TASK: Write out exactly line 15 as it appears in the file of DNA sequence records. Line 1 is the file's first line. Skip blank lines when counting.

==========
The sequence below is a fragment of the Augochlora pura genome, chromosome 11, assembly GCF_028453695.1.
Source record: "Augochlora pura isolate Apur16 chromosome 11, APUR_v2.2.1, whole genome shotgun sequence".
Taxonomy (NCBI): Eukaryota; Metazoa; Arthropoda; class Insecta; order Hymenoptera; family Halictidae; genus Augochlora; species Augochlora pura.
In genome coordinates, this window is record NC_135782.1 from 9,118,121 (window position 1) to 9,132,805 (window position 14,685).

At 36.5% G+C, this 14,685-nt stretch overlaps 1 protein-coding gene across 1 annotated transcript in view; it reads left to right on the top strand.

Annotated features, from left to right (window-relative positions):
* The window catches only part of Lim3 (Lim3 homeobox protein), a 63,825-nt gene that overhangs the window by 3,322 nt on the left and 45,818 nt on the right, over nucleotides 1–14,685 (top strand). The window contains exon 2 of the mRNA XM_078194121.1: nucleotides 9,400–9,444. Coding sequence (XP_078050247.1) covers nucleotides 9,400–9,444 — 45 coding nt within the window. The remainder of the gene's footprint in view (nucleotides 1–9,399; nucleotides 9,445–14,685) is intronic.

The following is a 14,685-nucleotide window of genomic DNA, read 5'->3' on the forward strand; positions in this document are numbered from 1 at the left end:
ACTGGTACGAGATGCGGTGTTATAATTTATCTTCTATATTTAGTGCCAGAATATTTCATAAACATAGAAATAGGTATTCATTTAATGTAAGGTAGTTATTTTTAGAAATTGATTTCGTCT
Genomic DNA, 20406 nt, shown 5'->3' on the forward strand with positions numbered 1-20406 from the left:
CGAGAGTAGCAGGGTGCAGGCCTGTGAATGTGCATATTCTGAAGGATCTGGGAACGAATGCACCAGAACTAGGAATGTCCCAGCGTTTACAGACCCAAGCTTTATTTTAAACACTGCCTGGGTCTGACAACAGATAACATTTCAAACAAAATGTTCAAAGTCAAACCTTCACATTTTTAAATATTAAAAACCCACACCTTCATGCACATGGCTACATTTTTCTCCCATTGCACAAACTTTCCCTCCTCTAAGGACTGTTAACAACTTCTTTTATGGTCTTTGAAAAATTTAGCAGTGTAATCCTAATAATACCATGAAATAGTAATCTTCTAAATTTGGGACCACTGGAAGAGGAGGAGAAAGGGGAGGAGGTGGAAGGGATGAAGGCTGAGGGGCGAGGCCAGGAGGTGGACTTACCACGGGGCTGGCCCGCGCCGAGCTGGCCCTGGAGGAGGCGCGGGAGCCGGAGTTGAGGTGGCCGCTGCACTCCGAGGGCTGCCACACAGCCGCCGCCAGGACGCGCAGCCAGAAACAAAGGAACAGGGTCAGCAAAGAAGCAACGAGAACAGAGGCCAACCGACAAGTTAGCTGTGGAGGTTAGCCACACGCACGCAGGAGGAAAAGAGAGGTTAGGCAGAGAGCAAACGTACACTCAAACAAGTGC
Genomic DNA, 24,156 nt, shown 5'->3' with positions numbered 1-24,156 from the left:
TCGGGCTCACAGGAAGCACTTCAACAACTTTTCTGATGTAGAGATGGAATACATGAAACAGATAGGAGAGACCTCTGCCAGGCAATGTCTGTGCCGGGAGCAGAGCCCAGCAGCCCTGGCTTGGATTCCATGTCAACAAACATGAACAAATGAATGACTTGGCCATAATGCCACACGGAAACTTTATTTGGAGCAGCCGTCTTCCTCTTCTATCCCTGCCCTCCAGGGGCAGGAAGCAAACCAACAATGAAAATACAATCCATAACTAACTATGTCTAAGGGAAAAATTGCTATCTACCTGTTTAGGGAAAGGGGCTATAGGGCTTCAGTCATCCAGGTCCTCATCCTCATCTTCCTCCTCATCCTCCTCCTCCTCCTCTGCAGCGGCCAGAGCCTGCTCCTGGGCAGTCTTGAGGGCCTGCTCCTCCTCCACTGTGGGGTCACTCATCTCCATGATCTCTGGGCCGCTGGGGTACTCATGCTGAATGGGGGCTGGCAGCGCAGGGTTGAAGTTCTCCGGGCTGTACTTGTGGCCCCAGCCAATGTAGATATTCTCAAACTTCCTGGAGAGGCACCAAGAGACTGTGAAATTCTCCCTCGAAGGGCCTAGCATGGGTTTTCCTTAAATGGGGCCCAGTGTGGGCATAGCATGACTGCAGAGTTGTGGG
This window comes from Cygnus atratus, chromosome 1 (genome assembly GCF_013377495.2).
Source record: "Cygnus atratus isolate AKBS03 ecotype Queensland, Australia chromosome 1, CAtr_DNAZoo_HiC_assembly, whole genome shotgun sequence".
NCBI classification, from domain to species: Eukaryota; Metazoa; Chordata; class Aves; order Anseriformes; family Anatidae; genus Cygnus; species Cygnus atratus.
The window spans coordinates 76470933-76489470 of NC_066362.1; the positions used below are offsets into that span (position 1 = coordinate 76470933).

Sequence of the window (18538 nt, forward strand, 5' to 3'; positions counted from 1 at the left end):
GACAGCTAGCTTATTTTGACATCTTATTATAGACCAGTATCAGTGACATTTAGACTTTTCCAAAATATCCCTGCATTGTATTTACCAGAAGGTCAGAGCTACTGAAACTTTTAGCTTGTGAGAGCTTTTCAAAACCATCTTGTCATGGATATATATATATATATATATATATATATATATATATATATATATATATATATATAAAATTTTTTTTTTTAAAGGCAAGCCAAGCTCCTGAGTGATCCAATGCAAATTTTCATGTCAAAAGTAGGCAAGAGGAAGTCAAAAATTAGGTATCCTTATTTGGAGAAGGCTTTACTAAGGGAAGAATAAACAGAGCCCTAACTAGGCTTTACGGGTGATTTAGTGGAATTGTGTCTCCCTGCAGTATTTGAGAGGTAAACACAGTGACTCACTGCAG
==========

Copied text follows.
Source record: "Cygnus atratus isolate AKBS03 ecotype Queensland, Australia chromosome 1, CAtr_DNAZoo_HiC_assembly, whole genome shotgun sequence".